The Durham Research & Statistics Portal is the best place to look for additional information about Durham. Learn more about visitor habits, demographics, and public perception studies.
Durham is a picture perfect with dozens of locations that are ideal for a film shoot. Filming in Durham is relatively easy and does not require permits unless streets will be blocked or special effects will be done. Gaining permission is recommended for filming on private property. Productions must register with the NC Film Office. More information about filming can be found on our film page.
It is a term first coined to refer to the proximity of three major research universities to Durham-based Research Triangle Park - Duke University in Durham, the University of North Carolina at Chapel Hill, and North Carolina State University in Raleigh. "Triangle" also has been broadened to refer to the three college towns themselves (Durham, Chapel Hill, and Raleigh), or the resulting region. The Research Triangle region is "a family of communities" centered around two metropolitan statistical areas (MSAs) - the four-county Durham-Chapel Hill MSA and the three-county Raleigh-Cary MSA.
No, the municipal airport in Raleigh closed years ago. Both Durham and Raleigh are served by co-owned Raleigh-Durham International Airport, located midway between the two cities near Morrisville, N.C.
No, it is equidistant from the three major universities located in those cities, but the park is based in Durham County and encompassed on three sides by the City of Durham. A relatively new portion is spilling down toward the cities of Cary and Morrisville. It is most accurate to say that RTP is in Durham and midway between Chapel Hill and Raleigh.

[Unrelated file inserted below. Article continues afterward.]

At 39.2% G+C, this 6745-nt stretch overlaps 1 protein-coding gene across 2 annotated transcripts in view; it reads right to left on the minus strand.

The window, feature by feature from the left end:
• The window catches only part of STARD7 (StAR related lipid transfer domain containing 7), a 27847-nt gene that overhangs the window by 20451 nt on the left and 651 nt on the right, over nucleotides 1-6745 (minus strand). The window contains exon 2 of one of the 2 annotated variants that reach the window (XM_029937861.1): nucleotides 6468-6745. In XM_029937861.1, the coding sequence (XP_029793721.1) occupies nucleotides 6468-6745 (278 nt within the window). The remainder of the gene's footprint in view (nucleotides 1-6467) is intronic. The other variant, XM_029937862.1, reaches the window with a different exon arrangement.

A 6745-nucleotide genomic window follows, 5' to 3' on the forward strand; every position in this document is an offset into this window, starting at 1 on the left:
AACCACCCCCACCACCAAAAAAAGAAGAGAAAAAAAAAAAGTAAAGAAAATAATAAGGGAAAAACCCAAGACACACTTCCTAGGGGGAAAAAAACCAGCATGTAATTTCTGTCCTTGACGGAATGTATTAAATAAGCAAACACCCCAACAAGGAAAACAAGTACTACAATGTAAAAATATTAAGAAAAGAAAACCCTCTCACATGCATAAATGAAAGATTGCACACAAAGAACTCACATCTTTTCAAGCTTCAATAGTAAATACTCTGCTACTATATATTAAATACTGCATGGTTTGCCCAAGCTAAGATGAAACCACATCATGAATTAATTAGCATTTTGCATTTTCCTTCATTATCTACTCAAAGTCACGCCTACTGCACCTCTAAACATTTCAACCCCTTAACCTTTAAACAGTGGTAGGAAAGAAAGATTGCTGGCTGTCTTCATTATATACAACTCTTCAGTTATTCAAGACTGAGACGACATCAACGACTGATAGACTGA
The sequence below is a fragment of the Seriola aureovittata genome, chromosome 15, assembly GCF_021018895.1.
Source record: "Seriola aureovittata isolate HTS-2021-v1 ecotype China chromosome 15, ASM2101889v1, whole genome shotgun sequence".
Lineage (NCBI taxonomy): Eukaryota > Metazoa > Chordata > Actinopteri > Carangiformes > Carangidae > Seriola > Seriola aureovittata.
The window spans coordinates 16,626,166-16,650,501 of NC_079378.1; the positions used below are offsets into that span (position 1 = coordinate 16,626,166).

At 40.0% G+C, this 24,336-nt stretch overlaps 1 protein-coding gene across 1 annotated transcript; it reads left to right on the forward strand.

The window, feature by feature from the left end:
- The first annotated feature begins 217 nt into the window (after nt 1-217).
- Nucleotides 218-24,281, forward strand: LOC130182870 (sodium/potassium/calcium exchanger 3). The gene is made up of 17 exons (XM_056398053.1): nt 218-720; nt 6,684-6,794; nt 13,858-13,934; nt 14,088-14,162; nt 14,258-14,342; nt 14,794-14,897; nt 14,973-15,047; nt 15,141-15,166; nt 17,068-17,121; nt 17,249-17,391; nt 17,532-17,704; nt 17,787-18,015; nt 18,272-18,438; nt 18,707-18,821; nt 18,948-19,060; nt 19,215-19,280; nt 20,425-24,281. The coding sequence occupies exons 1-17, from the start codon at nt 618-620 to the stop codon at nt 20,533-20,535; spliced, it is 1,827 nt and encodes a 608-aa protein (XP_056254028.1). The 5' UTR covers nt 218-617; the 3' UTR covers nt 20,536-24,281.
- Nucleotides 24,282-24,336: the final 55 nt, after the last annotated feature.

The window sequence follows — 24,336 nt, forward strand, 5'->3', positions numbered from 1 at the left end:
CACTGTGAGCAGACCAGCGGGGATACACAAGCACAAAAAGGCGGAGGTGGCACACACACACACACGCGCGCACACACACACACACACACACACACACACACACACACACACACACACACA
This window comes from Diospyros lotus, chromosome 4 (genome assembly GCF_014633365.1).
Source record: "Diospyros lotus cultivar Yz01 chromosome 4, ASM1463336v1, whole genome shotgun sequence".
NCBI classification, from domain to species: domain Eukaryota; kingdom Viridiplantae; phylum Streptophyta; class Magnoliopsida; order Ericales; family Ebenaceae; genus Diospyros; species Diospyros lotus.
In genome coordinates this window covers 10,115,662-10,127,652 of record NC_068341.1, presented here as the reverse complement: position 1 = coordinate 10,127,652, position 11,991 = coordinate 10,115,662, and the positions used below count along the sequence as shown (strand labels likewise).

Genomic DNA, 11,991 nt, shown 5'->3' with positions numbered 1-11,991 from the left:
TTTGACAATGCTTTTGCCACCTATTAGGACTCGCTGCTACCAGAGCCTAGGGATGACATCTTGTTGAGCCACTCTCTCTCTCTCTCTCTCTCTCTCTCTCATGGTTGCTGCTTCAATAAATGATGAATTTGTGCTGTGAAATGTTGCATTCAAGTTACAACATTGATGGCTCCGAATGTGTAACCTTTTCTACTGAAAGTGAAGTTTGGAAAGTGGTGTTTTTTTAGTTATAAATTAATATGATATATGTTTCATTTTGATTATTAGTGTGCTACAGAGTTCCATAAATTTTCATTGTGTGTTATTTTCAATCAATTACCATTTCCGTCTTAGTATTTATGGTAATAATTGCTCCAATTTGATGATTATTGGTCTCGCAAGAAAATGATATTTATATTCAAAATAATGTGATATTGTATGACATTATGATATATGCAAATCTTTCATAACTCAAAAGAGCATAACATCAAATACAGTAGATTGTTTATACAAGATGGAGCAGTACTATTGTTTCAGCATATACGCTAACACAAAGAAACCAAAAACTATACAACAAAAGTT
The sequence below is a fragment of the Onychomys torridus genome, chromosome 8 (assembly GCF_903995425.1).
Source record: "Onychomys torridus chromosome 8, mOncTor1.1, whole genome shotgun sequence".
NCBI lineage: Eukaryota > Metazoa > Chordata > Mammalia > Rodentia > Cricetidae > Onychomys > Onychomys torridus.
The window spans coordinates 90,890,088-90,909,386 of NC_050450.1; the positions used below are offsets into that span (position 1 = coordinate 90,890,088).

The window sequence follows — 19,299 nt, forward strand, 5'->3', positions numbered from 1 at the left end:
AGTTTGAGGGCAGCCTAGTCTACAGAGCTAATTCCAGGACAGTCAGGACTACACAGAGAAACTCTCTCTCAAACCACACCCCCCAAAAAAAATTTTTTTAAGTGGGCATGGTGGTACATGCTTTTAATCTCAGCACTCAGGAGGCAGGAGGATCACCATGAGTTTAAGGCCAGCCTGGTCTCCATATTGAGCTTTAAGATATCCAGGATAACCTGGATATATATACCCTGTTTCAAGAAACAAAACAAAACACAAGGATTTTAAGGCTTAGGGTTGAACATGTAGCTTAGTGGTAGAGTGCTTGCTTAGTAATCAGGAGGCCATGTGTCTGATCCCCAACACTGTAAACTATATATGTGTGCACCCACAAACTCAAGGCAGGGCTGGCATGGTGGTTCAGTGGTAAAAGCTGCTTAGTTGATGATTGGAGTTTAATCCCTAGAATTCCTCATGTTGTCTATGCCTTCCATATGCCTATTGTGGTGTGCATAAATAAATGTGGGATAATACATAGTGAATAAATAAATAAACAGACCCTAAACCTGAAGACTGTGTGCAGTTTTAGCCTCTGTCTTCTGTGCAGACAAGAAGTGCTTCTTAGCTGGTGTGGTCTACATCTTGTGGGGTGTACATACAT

Not really. Durham has Southern traditions and hospitality, but it always has been a diverse and tolerant community. Durham has been enriched by several immigrations, including Scots-Irish in the 18th century, African Americans and Russian Jews in the 19th century, Latin Americans in the 20th century, and many others. Duke University and Research Triangle Park still bring Durham new residents from all over the world.
Until the 1980s, the The Herald-Sun Newspapers published both a morning Herald and an afternoon Sun in Durham. Now simply a morning edition, The Herald-Sun is the only seven-day newspaper based in Durham. The News & Observer, based in Raleigh, has a Durham office with its own editor and staff: it produces a weekly Durham paper, The Durham News, and often has Durham editorials and front page. Durham is also home to several weekday, weekly, and monthly papers.